Monthly Archives: December 2013

New Free Story!

Back in the days of the Book and Candle Pub, we held a writing contest, with the challenge to write a story in the world of Stephen King’s opus, THE STAND.  You could use the characters, the settings, whatever you wanted.

I chose to write a story about a vignette set in my own town.

As I recall, I didn’t win – but I still think the story was pretty decent.

If you look under the “Free Stories” tab, you’ll see it:  CHOOSING SIDES – Fan Fiction set in the world of THE STAND.

Check it out!


The World of Silos – Hugh Howey’s WOOL saga

First, let me start off by saying that these books by Hugh Howey have been a great influence on me.  Not only do they tell a captivating story about a post-apocalyptic world where humanity has been exterminated except for a relative handful of people selected to be saved in “silos”, vertical cities dug into the ground somewhere in Georgia, but the story of the publication and Howey’s subsequent success grabbed me like not too many other stories recently.

Nitpickers can find all the problems with the writing and the story that they’d like to, but I read a story about a strong female character who fights to learn the truth that is withheld from the descendents of those original Silo inhabitants.  And I was inspired by the tale to read more independent fiction in the subgenre that WOOL and SHIFT and DUST reside in.

But even more, I was inspired to self publish by Howey’s story of success – something he wrote became popular simply because it was a story that grabbed others as it grabbed me, and he became a self-publishing success story.  What does it matter that he’s made millions from the product of his imagination?  That’s just a difference in degree from what other self-publishers, including myself, are doing.

And then, Mr. Howey opened his world to others, who could write fan fiction (basically) and publish it and perhaps make some money off of it.

So I thought I might try something.  It isn’t really coming together like I wanted it to.  My story doesn’t really want to play nice with the facts as they’re already established by the stories that exist.  Facts that I asked Mr. Howey about, and received a prompt reply with plenty of helpful information (hence, my post a few weeks back about Howey being a really nice guy).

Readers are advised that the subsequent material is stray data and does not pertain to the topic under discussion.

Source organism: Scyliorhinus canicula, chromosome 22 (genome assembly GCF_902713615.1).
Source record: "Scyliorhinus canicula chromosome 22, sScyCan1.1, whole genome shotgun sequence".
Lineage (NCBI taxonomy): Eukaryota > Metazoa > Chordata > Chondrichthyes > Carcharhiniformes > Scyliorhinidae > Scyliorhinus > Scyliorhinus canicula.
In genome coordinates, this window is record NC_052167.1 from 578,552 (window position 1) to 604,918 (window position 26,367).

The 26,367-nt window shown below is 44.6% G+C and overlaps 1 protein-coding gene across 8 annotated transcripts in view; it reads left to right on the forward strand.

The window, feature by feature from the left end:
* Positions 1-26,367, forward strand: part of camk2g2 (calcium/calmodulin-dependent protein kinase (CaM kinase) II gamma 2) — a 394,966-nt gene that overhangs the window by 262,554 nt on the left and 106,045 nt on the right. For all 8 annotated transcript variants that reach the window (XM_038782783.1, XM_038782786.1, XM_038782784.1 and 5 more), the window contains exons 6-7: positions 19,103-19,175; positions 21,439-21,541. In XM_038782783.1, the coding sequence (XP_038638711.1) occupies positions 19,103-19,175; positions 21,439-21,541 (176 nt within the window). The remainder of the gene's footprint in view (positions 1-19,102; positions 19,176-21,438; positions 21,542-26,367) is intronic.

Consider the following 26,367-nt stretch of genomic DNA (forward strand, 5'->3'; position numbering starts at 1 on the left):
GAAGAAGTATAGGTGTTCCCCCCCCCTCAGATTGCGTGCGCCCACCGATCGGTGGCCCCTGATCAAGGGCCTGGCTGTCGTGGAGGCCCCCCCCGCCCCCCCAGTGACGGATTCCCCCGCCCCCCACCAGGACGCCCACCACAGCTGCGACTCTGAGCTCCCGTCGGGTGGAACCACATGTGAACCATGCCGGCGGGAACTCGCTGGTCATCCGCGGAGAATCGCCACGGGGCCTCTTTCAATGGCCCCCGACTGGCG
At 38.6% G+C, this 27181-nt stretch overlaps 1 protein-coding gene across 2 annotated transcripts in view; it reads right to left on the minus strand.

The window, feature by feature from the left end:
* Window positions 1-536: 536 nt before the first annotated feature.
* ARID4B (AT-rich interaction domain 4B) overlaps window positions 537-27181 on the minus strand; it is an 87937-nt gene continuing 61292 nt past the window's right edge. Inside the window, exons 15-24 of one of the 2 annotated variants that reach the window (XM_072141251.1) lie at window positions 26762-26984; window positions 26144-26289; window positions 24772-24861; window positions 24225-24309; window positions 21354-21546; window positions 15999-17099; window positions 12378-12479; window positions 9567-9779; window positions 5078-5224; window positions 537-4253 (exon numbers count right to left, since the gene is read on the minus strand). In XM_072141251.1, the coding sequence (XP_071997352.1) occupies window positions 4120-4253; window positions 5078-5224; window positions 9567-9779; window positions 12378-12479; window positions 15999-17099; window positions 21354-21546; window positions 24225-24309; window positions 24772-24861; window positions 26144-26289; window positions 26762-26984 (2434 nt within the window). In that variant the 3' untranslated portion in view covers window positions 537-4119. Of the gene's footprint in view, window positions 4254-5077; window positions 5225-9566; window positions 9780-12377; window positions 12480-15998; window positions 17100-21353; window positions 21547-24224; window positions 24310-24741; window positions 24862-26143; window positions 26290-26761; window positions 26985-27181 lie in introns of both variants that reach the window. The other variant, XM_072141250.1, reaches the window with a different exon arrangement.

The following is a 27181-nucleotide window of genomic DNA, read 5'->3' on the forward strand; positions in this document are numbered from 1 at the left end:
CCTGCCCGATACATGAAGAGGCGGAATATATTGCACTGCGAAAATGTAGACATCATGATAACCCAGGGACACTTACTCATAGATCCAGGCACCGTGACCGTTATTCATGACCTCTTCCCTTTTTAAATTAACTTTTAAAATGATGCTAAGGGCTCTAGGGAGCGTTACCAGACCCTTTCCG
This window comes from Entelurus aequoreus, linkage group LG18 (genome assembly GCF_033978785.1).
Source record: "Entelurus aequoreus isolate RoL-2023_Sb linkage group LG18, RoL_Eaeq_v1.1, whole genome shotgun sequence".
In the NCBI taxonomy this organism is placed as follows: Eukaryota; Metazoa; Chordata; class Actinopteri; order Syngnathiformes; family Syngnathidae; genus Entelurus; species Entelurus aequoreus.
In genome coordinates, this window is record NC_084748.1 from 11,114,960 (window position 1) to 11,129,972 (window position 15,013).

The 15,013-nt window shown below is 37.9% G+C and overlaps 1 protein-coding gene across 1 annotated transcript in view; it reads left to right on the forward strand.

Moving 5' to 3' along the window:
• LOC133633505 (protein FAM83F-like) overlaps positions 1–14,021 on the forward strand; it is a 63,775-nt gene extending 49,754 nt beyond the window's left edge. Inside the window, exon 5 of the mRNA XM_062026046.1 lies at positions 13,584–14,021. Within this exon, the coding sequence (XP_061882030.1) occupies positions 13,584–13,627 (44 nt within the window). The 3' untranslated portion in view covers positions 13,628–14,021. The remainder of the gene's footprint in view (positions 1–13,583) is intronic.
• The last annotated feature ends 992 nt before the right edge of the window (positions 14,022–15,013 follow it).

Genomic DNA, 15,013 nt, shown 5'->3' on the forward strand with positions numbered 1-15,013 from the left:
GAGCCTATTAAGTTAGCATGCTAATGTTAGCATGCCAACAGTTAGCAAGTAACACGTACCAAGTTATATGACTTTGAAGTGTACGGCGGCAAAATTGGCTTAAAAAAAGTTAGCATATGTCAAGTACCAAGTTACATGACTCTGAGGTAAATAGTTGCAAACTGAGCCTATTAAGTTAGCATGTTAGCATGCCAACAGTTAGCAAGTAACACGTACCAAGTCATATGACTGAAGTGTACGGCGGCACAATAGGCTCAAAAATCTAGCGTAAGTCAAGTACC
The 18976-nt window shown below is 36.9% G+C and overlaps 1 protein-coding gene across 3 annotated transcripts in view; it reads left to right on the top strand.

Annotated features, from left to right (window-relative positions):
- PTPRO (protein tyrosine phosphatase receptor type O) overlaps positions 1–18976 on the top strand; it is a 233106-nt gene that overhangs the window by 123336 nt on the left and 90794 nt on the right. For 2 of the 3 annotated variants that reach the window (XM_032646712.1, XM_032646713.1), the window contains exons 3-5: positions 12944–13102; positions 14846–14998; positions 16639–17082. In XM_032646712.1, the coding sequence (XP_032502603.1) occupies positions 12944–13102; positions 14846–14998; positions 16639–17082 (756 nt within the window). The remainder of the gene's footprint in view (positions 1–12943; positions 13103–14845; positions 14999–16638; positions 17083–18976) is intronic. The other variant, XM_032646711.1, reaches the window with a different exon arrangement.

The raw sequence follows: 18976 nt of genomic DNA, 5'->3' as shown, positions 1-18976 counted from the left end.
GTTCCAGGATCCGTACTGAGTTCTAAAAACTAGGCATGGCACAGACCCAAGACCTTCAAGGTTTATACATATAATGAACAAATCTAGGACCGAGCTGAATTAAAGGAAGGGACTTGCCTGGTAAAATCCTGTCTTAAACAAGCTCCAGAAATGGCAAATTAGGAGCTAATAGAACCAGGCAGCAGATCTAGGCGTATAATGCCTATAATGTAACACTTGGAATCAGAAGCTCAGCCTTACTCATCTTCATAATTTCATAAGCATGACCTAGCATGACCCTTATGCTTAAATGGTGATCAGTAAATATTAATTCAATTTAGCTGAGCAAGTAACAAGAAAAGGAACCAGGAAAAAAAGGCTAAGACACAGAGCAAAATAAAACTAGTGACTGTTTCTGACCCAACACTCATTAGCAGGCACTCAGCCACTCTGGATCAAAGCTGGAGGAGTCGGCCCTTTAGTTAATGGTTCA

Here are those facts.  The nanobots that are used to exterminate the human race – they aren’t sprayed or released on the day of the Convention, when everyone is hustled into the Silos (in the book SHIFT).  They are already in everyone, and everyone who goes into the silos has to be immunized against them.  They become active when they do because they are tiny computers and they have a “clock” in them.  There is no time frame for how long they remain viable in the environment.  Howey envisions many years, I think.  Maybe a hundred.  But he says that it isn’t specifically spelled out in any of the stories he wrote, nor is it spelled out in any of the stories that others wrote that he is aware of.  He said I could make it whatever time frame I wanted.

It didn’t work for my story, anyway.  I wanted to write about people who were living with the aftereffects of the nanobots’ activation and the death that it entails.  Trouble was, there was no way to have survivors.  Well, there is, actually, a way to have survivors, but those people weren’t the story I wanted to tell.

I may still tell the story I wanted to tell, if I can figure out how to make it work without the backdrop of Hugh Howey’s WOOL saga.  But for now, it won’t be a “Silo” story.


Horror vs. Science Fiction (for me as a writer)

My collection, 14 DARK WINDOWS, contains a mix of horror stories and stories about people from everyday life.  All were written a while ago, and when I selected the stories for the collection (and to publish individually), I felt that these were the ones that held up best.

It wasn’t that I didn’t have any science fiction stories, but I didn’t feel they held up all that well.  Technology bypassed them.  Computers have gone so far past the imagined systems in my story, which is titled “An Artificial Yearning”.  The story was ABOUT computers (well, it was actually about people and isolation and some other things, but computers were integral to the plot), so to have them be so different from what I wrote back then made it lose credibility, even to me.  I can rewrite it, but so much would be changed, it might be a completely new story.

My other story of note was “No Time Like The Present”, and it was about a time travel paradox.  I submitted it to a few different publications and was told that it was sort of the same old thing as far as the plot went.  That doesn’t really mean much; I think it’s still a good story, but I don’t know.  I read it and think it reads okay.  But does it hold up over time?

Horror holds up over time.  A ghost story is a ghost story, a tale about demonic possession is still the same after ten years.  Maybe after a hundred years.  Look at Lovecraft – his stuff still inspires people today.  Dracula, the Frankenstein monster, shapeshifters, zombies – they’re all still out there scaring people today.  Yes, the “feel” of the writing is different (thanks, Mr. King!) but the old tales hold up.

I guess that’s why the horror stories worked.  I guess it’s why the stories about people worked, even after 10+ years.  It’s why my science fiction did not hold up nearly as well, even in my own eyes.